Over the past three decades, the term "Corporate Program" has taken on so many variations in perception and interpretation that, like the word "significant," it leaves a definition with much to be desired.
Corporate programs tend to default into several informal categories.
There are those that are designed by large consulting firms promising to reinvent an organization's complete approach to business, customers and employees.
There are those that propose to rescue one or two ailing elements within a corporate mainframe.
Other programs appear only designed to provide first aid in emergency situations.
The variety of approaches to corporate programs has a broad range.
If there is any common thread, it lies as much in what seems to be missing as in what is present. Consequently, any entity called a corporate program is likely to be a gathering of short term fragments, picked from a hanging vine, rather than a provision for fertilized soil that can create a foundation for living, productive growth.
What appears to be missing is a fundamental picture of basic considerations that would allow the variety of programs to be seen and understood for their relevance to a whole picture rather than as scattered elements with no clear relationship to each other.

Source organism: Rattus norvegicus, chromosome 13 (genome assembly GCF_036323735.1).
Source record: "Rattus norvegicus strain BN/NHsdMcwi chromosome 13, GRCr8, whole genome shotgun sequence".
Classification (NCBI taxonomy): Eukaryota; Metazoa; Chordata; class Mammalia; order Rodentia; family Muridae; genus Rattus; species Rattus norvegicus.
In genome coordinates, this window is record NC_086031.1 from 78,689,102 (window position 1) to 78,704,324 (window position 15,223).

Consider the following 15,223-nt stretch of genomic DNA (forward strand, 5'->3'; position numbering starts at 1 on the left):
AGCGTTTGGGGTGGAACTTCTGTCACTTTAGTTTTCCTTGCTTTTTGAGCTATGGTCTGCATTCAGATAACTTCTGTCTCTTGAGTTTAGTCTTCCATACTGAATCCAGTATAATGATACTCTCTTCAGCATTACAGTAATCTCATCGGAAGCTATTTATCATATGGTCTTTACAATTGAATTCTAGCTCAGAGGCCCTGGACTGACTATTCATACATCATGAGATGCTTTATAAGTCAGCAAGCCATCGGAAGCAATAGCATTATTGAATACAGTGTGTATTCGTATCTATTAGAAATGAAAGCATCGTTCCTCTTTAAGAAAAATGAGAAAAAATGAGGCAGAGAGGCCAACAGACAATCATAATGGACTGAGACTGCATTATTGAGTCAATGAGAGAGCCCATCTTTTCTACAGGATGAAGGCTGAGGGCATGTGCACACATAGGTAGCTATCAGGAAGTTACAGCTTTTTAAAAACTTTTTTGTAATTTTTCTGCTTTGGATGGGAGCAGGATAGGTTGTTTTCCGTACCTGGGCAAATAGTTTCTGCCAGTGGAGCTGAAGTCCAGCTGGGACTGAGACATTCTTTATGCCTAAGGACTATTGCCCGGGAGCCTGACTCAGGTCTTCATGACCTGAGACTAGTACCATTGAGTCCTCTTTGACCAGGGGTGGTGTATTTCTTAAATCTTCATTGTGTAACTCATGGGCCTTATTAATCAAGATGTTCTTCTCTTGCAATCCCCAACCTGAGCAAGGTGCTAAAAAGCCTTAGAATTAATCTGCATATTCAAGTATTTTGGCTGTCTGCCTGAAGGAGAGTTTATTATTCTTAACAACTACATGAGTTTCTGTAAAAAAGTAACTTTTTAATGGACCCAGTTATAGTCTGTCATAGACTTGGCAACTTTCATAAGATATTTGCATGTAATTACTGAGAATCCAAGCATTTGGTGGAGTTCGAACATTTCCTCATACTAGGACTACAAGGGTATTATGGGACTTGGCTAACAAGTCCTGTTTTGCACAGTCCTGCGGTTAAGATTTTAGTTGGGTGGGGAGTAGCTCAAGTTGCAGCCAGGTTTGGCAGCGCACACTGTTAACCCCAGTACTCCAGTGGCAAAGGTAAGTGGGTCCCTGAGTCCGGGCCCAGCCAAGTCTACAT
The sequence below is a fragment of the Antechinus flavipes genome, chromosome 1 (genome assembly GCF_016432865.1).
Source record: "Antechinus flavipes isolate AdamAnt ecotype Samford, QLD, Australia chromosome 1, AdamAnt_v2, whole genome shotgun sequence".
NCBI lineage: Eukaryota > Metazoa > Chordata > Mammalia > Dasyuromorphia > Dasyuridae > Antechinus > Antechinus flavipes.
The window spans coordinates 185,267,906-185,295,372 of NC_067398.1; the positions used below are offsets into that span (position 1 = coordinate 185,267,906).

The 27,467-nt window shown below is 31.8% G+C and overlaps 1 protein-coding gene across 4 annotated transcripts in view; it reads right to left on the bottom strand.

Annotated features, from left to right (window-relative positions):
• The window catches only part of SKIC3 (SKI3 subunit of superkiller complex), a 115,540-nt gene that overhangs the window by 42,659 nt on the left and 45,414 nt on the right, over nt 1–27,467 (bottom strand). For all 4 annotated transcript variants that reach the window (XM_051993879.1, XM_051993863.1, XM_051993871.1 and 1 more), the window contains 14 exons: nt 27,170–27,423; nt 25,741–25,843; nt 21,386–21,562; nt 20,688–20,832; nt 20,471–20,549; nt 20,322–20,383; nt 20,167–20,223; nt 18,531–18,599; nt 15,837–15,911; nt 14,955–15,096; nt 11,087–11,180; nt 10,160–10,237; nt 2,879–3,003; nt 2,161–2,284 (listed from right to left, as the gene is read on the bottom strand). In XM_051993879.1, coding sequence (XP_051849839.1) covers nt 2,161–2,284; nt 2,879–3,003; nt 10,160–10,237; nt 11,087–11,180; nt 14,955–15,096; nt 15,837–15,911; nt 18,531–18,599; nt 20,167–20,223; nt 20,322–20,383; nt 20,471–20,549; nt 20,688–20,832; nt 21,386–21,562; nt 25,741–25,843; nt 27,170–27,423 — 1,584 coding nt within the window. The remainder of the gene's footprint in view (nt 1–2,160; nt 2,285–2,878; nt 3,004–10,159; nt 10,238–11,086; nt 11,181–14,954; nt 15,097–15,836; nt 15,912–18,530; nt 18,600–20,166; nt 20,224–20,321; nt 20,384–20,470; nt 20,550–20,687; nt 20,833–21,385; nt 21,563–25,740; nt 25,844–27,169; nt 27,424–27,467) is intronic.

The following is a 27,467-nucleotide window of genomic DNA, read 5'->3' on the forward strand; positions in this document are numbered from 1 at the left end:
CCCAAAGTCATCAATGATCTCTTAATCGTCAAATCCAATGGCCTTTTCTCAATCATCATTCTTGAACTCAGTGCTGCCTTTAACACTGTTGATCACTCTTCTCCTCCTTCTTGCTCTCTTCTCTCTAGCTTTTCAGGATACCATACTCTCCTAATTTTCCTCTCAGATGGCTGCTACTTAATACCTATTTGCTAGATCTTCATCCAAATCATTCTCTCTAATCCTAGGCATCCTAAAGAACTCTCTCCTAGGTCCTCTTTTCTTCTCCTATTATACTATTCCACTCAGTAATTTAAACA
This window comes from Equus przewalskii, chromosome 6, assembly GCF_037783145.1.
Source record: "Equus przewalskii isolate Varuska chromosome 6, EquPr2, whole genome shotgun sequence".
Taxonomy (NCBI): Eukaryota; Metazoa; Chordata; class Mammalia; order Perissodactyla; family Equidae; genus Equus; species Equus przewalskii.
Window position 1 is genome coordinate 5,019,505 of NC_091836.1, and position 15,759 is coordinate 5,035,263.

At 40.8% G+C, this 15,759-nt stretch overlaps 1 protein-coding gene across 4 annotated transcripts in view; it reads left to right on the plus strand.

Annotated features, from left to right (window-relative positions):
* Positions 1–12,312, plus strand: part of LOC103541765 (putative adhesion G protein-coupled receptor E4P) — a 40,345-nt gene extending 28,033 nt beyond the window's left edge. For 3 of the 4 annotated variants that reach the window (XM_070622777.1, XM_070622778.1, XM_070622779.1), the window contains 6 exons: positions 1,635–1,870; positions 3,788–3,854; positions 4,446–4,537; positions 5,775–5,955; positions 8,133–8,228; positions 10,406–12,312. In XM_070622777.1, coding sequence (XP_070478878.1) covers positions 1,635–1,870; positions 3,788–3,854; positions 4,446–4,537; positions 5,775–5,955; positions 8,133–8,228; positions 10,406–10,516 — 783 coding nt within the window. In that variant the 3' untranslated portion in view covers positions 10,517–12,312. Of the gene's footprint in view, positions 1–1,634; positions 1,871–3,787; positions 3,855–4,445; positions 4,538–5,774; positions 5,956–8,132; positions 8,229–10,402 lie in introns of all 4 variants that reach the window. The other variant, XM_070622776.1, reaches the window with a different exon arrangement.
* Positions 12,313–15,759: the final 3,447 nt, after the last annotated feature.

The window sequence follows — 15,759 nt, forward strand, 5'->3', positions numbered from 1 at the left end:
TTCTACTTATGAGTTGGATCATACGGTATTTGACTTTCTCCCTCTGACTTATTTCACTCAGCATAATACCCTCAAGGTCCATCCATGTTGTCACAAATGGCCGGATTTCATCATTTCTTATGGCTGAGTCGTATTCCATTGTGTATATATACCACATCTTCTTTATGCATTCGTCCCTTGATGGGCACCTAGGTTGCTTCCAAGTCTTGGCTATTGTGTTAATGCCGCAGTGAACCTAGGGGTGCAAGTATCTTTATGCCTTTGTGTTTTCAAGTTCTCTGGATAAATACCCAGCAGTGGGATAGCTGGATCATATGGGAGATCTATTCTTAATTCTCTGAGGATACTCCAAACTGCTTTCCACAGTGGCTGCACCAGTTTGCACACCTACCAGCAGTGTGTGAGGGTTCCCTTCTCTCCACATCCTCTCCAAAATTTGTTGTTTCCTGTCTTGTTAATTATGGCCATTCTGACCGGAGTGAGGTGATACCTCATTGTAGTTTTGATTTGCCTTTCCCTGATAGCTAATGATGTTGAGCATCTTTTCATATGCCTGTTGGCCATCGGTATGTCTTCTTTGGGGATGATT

offers a selective approach for corporate programs.
than attempting to be all things to all companies, we
help our clients focus on the fertile basic elements that
keep organizations healthy so they can manage the
missions and do the work they have set out to do. The
basic nature of our contribution to a corporate family or
team provides an environment informed and supported by
insight and skills that are transferable into all other
domains. Simply put, that means providing resources that
foster evaluation and design, human resource development,
problem solving management strategies, and leadership
Because these elements are also fundamental to the development of an individual's golf game, the bridging of purpose in behalf of both work and play allows the learning designs to be specifically synergistic. They are also a great deal of fun. As those who participate in our corporate programs experience the value to both their games and their work and vice versa, improved "bottom lines" make their own point.
Little imagination is required to see that programs designed with a double mission lose the traditional boredom of "management training." It is not necessary to daydream about the game after the session. The gains show up immediately in motivation and attention of participants to the maximum they bring with them to the dual, complete session agenda.
It is not necessary to divide the mission into two parts: work and play. They are integrated in any corporate design we create, and what is designed and implemented always moves toward the special needs of each organization.
KeyGolf's "facesheet" refers to golf and a concern for helping people develop their golf games, but the underlying mission is immersed in the added benefits that accrue to the speciality of corporate ventures and the needs of organizations, not to mention the daily business of self-management accruing to the full range of life tasks.
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